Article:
WOTUS is Replaced
Waters of the United States (WOTUS) was a rule created by the President Obama administration that put much of the country’s “waters” under control of federal jurisdiction. Farm Bureau members have been fighting for a reasonable alternative since that time.
In January, USEPA and the Army Corps of Engineers have finalized the WOTUS replacement rule with the new and improved “Navigable Waters Protection Rule.” The agencies provided more information and a pre-publication draft at the following link: https://bit.ly/2uRpIQW
The new Navigable Waters Protection Rule now moves to publication in the Federal Register, which will take a week or more. When that day comes, the effective date of the rule is 60 days after publication. During that window, we anticipate lawsuits to enjoin the law from taking effect.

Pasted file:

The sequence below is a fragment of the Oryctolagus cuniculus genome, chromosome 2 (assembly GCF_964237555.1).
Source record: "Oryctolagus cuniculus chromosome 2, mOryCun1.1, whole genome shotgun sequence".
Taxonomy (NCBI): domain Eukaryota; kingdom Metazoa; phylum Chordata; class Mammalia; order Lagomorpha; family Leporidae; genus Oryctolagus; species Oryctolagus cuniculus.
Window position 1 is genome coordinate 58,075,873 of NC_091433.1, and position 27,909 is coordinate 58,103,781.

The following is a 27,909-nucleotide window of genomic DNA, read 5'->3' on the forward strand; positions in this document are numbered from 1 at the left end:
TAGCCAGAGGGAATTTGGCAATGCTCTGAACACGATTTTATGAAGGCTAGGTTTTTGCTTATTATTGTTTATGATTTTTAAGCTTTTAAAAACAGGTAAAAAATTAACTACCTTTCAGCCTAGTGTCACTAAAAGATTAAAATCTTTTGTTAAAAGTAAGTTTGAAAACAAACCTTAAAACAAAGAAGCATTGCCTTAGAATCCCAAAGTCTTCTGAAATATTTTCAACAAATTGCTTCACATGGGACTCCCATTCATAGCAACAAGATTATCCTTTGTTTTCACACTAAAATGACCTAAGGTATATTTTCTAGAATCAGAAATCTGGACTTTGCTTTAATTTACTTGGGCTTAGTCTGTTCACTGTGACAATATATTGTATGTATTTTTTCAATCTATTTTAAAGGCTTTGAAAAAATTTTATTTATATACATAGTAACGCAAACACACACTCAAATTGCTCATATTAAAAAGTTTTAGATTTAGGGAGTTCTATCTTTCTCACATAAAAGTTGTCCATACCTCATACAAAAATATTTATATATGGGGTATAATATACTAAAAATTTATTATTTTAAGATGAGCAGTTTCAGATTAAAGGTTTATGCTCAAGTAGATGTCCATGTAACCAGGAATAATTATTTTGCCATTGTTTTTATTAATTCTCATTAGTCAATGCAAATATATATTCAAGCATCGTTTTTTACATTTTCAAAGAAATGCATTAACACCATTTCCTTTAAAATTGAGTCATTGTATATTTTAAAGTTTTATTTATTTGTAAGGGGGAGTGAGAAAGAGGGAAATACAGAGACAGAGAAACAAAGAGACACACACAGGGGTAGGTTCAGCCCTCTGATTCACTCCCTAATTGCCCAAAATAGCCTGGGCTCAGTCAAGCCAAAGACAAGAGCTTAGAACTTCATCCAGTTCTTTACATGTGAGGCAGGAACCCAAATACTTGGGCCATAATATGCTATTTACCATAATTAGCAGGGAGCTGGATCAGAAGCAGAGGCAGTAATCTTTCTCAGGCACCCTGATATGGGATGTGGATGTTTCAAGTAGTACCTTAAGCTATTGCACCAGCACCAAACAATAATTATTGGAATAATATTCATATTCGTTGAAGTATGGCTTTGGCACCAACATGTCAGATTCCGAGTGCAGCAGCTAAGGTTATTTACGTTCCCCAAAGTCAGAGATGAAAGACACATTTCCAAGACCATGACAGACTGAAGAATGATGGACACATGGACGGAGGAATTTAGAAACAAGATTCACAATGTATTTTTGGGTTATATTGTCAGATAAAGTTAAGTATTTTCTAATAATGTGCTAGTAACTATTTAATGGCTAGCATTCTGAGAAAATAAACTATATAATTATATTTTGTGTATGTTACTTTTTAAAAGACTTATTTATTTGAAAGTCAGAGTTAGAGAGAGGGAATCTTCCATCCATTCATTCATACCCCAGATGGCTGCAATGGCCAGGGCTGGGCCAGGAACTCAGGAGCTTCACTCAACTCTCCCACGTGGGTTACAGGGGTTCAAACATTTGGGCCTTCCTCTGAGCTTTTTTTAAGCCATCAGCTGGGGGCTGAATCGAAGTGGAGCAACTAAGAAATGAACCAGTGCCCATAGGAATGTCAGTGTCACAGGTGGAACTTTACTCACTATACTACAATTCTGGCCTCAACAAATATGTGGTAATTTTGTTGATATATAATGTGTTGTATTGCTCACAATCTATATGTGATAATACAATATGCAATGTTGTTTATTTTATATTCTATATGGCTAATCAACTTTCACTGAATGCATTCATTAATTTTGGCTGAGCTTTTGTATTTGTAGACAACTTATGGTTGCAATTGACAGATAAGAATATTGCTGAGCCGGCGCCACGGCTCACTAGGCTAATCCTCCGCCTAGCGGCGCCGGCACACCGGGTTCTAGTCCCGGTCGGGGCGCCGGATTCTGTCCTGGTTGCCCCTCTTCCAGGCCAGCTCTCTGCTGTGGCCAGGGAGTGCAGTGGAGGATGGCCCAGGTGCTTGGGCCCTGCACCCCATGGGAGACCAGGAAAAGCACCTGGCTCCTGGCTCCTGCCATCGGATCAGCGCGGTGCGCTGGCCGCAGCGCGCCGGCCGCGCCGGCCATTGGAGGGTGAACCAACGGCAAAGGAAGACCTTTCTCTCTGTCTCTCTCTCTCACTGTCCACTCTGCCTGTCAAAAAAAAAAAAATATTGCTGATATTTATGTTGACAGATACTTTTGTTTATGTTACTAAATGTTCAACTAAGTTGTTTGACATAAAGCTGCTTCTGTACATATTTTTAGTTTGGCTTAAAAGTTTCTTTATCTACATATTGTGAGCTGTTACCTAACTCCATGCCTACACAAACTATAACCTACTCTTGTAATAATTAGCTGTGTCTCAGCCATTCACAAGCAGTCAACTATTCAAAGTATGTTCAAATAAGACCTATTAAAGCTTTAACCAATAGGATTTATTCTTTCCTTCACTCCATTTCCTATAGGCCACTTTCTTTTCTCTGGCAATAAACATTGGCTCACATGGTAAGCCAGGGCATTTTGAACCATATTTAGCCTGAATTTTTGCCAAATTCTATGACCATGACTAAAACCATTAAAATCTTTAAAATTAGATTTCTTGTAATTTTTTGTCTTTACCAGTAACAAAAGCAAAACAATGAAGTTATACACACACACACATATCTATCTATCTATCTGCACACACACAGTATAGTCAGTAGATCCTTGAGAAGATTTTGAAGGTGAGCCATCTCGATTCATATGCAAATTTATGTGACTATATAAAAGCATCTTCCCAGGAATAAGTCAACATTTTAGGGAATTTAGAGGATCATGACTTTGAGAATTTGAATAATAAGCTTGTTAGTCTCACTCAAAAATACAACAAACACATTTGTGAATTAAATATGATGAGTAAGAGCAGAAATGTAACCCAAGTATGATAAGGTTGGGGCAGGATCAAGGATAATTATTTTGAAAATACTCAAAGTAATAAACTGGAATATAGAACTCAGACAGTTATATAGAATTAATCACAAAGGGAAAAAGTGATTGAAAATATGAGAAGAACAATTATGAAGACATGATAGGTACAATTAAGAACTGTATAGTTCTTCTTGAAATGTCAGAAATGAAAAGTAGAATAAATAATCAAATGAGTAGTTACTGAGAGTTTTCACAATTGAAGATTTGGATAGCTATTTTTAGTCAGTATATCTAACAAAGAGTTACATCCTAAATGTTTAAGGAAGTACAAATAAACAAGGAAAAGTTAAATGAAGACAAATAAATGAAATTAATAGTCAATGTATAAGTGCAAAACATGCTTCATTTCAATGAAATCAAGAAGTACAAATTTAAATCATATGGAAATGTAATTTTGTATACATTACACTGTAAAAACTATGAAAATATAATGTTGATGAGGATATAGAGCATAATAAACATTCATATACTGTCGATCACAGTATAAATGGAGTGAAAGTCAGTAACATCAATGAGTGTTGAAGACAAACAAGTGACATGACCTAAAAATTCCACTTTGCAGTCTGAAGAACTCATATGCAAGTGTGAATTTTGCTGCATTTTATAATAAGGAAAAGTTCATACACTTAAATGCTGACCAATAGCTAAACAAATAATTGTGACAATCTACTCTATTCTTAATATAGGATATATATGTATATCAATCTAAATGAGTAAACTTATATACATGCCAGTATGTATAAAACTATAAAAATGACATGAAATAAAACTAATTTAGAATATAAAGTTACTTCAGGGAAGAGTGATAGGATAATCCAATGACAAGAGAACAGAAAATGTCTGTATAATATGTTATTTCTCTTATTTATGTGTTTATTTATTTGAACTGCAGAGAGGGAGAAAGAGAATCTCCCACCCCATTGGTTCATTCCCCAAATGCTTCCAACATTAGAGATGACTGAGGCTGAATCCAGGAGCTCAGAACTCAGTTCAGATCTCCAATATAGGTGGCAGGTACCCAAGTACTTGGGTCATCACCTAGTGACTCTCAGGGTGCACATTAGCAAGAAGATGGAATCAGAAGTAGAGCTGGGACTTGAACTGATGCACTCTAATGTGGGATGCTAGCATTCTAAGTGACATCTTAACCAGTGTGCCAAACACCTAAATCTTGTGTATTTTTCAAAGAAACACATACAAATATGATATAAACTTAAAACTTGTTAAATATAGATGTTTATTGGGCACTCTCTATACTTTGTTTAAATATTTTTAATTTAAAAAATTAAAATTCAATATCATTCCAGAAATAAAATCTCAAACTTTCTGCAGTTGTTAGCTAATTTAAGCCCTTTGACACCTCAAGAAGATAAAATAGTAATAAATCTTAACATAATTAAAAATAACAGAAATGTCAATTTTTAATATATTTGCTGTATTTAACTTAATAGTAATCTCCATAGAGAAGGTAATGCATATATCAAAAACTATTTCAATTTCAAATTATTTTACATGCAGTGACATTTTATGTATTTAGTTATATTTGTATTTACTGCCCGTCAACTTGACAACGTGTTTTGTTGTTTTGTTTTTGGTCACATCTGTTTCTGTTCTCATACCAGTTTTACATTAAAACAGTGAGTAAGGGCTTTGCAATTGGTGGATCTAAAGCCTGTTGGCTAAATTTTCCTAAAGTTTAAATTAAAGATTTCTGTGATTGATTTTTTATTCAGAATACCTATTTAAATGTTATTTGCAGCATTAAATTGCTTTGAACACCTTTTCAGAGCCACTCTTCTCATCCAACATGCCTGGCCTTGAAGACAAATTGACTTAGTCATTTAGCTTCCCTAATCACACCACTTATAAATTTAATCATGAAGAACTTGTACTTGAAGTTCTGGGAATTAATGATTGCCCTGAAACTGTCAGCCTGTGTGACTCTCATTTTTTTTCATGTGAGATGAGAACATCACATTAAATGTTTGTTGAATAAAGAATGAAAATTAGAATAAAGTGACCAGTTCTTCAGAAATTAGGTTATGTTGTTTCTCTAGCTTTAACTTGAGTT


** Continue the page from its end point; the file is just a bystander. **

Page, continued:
The White House briefing on the new rule highlighted a few points that Farm Bureau staff believe are worthy of sharing at this early stage:
- All maps in existence are now irrelevant
- The new WOTUS definition presents a “unifying legal theory”.
- This is a policy that lands on certainty, respects states’ rights to regulate water, and is the product of interagency collaboration to get to this point, as well as LISTENING to stakeholders for several years.
- Four categories of waters are federally regulated:
- Territorial seas and traditional navigable waters
- Perennial and intermittent tributaries to those waters
- Certain lakes, ponds, and impoundments; and
- Wetlands adjacent to jurisdictional waters
- Twelve exclusions to WOTUS, including:
- Features that only contain water in direct response to rainfall
- Prior converted cropland
- Waste treatment systems; and
- Farm and stock watering ponds
- Many ditches, including most roadside and farm ditchesGroundwater
The agencies are looking forward to moving into the implementation phase of this rule.
As additional details are revealed, we will continue to share with members.